Details

Common Name
Salt bush
Botanic Name
Atriplex spp.
Plant Family
Chenopodiaceae
Habitat
Dry plains and foothills, usually on alkaline soils.
Animals Affected
Horses, cattle, sheep.
Saltbush
Toxic Principle
Saltbush will accumulate high levels of selenium when growing in selenium-rich soils. Animals that eat it and other forages in the area have the potential of developing chronic selenium poisoning. Excess selenium in the diet causes abnormal hair and hoof formations as a result of selenium replacing sulfur in keratin, the primary protein in hair and hoof.
Description
A perennial shrub that is woody throughout, loosely branched, the bark gray, scaly and scurfy. The leaves are mostly alternate, often covered by a white powdery substance. The plants are dioecious with staminate flowers in terminal panicles without bracts. They have a three to five-parted perianth and 3-5 stamens. The pistillate flowers, produced in leaf axils, are subtended by 2 bracts, but are without a perianth. The fruits have 4 conspicuous wings.
Musculoskeletal
Lameness due to hoof wall deformity and horizontal cracks in the hoof walls. All feet are usually affected.
Treatment
Affected animals should be removed from any food or water source containing more than 5 ppm. Diets containing adequate amounts of sulfur and copper have a protective effect against chronic selenium poisoning. Alfalfa has sulfur-containing amino acids and is a useful food source in areas where forages are high in selenium.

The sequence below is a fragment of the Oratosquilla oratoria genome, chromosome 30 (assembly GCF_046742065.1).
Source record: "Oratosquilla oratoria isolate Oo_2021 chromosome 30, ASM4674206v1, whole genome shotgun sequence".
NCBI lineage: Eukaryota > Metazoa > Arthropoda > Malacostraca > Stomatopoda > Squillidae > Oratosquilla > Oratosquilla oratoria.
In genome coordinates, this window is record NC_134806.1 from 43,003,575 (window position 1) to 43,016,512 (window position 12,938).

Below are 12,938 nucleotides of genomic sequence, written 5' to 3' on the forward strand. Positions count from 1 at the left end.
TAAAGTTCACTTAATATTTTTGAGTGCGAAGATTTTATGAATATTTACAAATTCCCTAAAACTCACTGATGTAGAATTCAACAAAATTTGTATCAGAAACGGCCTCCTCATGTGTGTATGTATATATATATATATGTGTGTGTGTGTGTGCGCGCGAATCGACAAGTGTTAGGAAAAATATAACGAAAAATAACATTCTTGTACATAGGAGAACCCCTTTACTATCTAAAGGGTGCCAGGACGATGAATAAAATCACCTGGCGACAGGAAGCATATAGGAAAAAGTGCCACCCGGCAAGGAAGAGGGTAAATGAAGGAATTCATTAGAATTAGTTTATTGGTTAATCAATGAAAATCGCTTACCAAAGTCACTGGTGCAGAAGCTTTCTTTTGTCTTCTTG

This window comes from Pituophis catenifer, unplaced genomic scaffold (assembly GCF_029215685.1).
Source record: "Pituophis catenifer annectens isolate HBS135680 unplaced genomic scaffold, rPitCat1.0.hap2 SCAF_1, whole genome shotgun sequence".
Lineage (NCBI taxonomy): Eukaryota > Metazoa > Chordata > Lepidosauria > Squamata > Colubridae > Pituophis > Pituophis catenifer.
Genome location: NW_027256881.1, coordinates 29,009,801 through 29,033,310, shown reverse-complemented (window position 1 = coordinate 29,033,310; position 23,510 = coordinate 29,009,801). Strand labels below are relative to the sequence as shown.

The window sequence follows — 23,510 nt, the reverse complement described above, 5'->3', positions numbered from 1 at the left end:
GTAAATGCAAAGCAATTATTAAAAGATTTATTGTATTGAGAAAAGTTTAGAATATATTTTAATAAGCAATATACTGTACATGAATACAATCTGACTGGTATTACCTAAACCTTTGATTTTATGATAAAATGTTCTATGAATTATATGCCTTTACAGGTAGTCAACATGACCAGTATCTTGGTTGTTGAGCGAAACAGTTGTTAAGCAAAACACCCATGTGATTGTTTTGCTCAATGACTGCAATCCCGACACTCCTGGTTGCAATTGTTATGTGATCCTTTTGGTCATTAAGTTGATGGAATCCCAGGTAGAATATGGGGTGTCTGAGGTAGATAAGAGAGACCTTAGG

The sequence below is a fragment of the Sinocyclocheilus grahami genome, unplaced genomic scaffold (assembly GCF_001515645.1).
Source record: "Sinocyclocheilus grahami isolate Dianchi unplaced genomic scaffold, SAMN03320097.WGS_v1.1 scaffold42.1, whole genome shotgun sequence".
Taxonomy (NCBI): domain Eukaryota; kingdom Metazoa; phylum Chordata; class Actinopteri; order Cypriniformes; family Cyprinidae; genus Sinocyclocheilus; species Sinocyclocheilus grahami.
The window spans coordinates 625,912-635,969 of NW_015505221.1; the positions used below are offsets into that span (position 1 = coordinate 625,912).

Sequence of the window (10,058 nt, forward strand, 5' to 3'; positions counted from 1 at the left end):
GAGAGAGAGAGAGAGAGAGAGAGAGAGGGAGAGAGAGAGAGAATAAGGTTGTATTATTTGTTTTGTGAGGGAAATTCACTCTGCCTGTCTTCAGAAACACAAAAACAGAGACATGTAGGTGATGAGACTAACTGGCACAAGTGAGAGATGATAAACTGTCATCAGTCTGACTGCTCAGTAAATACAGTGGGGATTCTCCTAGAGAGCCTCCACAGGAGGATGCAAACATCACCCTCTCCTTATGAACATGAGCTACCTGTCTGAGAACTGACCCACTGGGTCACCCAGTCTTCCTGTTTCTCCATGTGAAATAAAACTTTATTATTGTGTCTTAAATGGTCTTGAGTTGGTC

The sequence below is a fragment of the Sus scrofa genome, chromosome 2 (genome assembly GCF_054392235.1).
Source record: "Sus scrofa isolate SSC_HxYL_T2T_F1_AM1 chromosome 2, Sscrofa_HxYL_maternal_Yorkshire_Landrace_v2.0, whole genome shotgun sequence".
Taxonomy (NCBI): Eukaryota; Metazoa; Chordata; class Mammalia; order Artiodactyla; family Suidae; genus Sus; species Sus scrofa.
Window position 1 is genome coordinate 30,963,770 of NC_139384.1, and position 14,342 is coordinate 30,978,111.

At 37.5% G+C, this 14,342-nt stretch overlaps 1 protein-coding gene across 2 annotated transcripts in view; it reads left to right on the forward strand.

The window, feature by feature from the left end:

Integumentary System
Animals with chronic selenium poisoning have defective keratin formed in their hair and hooves with the result that the hair breaks off at the point where selenium is incorporated in the hair. The hoof walls have horizontal ridges form where selenium is incorprated in the keratin. These ridges form cracks in time that can cause severe lameness.
Diagnosis
A diagnosis of selenium chronic poisoning is best confirmed by submitting samples of hay or forages for analysis. Selenium levels greater than 5 ppm should be considered potentially toxic. Blood levels of 1-4 ppm are typical of chronic selenium poisoning, whereas serum levels up to 25 ppm have been reported in acute poisoning. Liver and kidney levels greater than 4 ppm are indicative of selenium toxicosis. Hoof wall containing 8-20 ppm is indicative of chronic selenosis. Hair samples containing in excess of 10 ppm selenium indicate excessive selenium intake capable of causing toxicity.
Saltbush (Atriplex spp.)